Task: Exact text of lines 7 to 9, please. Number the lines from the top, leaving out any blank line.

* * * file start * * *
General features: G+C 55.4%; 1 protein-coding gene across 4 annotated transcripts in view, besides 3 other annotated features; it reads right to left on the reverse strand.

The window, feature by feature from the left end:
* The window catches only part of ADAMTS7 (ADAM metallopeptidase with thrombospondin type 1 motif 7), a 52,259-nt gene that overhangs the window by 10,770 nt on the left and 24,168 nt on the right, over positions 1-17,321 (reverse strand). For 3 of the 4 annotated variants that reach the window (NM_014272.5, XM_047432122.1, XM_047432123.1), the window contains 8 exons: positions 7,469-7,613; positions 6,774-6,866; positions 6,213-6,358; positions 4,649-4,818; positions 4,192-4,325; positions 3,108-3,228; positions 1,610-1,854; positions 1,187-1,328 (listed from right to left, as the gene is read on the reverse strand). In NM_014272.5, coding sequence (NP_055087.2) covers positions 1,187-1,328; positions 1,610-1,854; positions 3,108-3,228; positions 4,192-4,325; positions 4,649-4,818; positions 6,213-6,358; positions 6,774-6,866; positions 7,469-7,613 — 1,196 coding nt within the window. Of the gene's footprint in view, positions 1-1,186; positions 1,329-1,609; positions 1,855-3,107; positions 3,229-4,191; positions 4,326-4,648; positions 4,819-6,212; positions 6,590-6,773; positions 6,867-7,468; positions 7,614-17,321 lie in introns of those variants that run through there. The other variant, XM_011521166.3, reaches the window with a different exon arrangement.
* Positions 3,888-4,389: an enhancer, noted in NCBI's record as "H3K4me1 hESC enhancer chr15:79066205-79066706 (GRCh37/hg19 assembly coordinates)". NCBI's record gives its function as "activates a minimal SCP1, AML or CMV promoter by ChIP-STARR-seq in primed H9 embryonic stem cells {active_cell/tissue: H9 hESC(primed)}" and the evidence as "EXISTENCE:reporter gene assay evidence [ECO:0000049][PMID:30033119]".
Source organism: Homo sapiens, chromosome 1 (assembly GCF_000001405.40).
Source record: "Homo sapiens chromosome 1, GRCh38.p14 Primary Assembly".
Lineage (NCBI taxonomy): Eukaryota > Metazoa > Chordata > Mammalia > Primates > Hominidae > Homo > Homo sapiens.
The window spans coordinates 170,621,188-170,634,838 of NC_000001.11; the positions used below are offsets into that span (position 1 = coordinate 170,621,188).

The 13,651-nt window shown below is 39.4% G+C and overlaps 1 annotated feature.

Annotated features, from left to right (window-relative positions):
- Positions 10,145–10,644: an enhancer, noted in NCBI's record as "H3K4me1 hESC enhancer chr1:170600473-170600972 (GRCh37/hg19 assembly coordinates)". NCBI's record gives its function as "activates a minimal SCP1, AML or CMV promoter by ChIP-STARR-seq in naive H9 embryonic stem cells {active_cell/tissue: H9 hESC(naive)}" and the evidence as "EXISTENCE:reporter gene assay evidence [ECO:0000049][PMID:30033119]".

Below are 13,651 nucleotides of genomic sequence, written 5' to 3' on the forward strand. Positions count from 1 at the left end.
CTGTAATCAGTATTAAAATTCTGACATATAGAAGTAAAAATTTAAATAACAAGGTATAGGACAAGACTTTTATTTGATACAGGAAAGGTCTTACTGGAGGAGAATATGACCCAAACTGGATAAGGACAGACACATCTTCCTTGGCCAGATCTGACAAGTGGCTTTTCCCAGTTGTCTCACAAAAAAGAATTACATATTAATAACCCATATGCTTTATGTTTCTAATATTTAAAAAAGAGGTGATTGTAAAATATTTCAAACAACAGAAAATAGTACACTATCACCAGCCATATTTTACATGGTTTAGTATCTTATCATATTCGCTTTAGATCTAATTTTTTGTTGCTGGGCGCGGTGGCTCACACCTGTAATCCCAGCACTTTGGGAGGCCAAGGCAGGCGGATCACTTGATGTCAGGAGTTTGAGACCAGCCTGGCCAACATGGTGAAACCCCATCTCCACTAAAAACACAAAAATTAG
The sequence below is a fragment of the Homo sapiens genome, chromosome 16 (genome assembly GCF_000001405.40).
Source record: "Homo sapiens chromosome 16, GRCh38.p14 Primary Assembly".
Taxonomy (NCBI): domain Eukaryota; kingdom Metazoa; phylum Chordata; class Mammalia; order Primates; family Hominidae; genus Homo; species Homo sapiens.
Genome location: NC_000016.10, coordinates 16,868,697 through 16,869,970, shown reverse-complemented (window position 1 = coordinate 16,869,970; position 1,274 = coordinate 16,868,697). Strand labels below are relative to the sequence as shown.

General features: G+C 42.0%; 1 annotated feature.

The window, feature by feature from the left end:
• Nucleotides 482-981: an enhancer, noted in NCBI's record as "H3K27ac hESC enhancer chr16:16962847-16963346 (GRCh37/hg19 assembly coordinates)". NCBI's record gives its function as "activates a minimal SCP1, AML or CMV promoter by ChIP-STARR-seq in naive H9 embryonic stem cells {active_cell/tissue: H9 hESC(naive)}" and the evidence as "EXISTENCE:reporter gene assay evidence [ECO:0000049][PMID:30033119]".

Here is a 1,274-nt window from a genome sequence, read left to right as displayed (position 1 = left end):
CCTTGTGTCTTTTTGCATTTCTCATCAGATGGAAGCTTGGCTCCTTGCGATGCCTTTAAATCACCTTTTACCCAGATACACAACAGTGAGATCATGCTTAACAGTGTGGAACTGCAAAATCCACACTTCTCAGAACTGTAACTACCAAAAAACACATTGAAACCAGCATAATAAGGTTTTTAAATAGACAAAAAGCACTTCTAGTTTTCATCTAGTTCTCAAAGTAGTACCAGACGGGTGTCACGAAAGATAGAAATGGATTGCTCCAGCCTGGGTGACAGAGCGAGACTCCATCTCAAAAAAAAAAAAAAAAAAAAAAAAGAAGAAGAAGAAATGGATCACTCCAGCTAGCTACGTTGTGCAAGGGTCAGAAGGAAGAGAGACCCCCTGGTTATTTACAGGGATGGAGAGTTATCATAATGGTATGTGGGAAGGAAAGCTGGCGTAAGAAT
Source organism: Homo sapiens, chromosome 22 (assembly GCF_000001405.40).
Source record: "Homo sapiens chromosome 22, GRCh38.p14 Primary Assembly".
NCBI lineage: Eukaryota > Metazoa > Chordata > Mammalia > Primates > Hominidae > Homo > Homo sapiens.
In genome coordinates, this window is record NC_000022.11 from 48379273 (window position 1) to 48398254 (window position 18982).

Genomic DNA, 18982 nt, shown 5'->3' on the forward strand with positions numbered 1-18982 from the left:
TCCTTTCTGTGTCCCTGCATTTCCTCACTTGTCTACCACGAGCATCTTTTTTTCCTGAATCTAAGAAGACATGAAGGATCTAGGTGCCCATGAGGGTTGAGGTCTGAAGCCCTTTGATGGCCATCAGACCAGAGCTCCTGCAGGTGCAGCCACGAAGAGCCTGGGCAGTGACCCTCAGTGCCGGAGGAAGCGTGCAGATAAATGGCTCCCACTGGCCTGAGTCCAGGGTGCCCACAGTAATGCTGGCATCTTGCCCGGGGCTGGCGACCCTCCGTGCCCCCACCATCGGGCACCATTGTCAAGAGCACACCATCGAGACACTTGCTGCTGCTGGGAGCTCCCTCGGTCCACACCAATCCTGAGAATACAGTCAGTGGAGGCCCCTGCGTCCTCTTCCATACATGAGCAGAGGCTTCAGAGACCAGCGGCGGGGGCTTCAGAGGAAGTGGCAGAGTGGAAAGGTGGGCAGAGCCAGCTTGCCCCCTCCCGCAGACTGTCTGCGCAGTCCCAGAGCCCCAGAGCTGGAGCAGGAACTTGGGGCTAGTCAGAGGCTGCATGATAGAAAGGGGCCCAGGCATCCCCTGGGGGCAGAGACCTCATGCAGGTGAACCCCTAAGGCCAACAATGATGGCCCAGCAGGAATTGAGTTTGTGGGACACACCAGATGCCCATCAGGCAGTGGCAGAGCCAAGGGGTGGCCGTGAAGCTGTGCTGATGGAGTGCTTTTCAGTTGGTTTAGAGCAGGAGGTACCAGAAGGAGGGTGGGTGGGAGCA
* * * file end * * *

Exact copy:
Lineage (NCBI taxonomy): Eukaryota > Metazoa > Chordata > Mammalia > Primates > Hominidae > Homo > Homo sapiens.
The window spans coordinates 170,621,188-170,634,838 of NC_000001.11; the positions used below are offsets into that span (position 1 = coordinate 170,621,188).

The 13,651-nt window shown below is 39.4% G+C and overlaps 1 annotated feature.